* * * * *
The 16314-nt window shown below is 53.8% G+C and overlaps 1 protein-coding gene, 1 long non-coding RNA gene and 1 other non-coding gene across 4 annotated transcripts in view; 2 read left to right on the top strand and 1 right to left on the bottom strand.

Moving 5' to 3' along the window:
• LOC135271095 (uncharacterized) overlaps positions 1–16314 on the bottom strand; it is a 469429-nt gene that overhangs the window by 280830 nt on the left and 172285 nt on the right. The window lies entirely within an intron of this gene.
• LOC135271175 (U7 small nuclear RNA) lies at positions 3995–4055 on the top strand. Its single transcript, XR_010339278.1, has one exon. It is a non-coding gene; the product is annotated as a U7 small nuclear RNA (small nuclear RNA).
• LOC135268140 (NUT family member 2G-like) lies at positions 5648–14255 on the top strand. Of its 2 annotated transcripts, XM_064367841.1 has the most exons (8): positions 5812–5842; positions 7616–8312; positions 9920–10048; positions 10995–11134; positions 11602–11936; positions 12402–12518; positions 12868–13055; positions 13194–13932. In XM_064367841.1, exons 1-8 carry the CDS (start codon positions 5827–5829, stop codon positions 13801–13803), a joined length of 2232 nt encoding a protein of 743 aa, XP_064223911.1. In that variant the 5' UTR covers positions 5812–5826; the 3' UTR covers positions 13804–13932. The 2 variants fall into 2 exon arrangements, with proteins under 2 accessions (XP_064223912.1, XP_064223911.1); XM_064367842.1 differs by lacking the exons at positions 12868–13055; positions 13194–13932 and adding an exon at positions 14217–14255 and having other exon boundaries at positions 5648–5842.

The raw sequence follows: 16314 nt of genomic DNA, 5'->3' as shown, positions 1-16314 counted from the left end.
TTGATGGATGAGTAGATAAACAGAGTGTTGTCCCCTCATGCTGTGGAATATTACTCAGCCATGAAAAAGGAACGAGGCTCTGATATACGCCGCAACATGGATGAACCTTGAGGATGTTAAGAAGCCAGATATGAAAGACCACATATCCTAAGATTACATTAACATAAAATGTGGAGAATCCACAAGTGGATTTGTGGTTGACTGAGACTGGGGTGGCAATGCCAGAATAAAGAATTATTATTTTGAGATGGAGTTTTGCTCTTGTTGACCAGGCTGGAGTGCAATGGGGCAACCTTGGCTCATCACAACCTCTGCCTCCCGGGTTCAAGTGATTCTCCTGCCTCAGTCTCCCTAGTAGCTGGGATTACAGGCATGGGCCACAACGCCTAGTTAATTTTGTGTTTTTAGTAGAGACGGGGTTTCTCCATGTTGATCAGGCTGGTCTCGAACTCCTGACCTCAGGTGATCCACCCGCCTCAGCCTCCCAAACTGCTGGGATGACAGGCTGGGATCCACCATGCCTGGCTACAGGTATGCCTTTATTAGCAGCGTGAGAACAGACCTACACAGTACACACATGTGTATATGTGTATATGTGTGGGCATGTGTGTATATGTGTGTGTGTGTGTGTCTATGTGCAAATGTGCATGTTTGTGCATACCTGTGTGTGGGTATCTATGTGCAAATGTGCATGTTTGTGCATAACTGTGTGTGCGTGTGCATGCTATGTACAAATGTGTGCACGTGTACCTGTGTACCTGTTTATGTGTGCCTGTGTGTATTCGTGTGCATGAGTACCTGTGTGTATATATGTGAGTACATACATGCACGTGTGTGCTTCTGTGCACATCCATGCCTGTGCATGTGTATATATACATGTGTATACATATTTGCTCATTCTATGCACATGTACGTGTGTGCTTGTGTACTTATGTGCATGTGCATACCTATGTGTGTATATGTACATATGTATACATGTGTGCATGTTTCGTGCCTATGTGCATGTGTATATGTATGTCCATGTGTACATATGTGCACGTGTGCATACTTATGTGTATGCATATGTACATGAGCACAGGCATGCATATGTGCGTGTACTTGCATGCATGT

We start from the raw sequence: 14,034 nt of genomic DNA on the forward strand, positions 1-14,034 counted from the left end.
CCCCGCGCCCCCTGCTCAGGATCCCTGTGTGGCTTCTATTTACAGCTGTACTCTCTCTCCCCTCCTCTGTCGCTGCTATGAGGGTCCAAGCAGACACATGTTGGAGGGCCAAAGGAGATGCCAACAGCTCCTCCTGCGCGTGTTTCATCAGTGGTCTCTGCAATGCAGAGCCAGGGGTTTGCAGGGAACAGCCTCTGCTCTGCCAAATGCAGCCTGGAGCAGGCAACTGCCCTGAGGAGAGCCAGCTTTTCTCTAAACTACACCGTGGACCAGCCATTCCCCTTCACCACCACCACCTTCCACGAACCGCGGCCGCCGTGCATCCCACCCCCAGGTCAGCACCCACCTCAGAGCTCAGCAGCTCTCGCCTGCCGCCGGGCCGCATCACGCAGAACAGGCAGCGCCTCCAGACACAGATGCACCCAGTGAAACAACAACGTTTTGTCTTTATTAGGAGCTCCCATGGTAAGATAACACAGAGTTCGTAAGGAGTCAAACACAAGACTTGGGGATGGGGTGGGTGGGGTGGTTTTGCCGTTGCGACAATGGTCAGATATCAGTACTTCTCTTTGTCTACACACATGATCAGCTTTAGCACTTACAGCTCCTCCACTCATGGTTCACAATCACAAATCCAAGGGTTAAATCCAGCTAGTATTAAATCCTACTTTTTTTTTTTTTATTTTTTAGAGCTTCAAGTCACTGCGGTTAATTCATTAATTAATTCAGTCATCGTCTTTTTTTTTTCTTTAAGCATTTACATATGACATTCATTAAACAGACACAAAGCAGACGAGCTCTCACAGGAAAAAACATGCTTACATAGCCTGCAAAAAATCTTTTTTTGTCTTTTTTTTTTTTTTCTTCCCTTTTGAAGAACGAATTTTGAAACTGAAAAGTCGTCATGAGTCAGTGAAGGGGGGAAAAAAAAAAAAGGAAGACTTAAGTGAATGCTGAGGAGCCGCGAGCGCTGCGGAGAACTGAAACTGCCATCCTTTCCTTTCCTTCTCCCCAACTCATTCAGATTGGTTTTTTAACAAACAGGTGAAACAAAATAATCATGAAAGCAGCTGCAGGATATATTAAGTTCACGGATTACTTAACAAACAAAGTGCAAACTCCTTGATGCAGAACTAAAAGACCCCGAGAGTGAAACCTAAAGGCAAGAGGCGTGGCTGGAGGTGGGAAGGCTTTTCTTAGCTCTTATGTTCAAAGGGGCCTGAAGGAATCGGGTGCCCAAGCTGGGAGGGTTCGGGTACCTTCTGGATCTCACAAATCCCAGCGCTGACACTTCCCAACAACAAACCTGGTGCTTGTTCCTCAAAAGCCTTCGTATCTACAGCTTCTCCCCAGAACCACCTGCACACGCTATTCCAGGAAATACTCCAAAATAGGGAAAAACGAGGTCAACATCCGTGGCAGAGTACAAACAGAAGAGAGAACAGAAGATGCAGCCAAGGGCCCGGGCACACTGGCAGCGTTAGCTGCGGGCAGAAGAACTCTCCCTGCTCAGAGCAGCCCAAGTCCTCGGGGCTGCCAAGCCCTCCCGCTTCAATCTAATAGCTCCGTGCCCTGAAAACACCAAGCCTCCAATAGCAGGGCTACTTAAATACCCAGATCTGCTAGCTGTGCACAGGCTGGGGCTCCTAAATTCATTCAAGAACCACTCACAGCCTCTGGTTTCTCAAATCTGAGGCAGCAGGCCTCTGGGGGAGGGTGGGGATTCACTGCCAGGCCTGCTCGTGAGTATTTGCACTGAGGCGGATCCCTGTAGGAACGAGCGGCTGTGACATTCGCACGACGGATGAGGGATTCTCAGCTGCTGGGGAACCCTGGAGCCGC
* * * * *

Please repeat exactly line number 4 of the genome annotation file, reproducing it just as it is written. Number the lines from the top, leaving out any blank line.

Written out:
• LOC135271175 (U7 small nuclear RNA) lies at positions 3995–4055 on the top strand. Its single transcript, XR_010339278.1, has one exon. It is a non-coding gene; the product is annotated as a U7 small nuclear RNA (small nuclear RNA).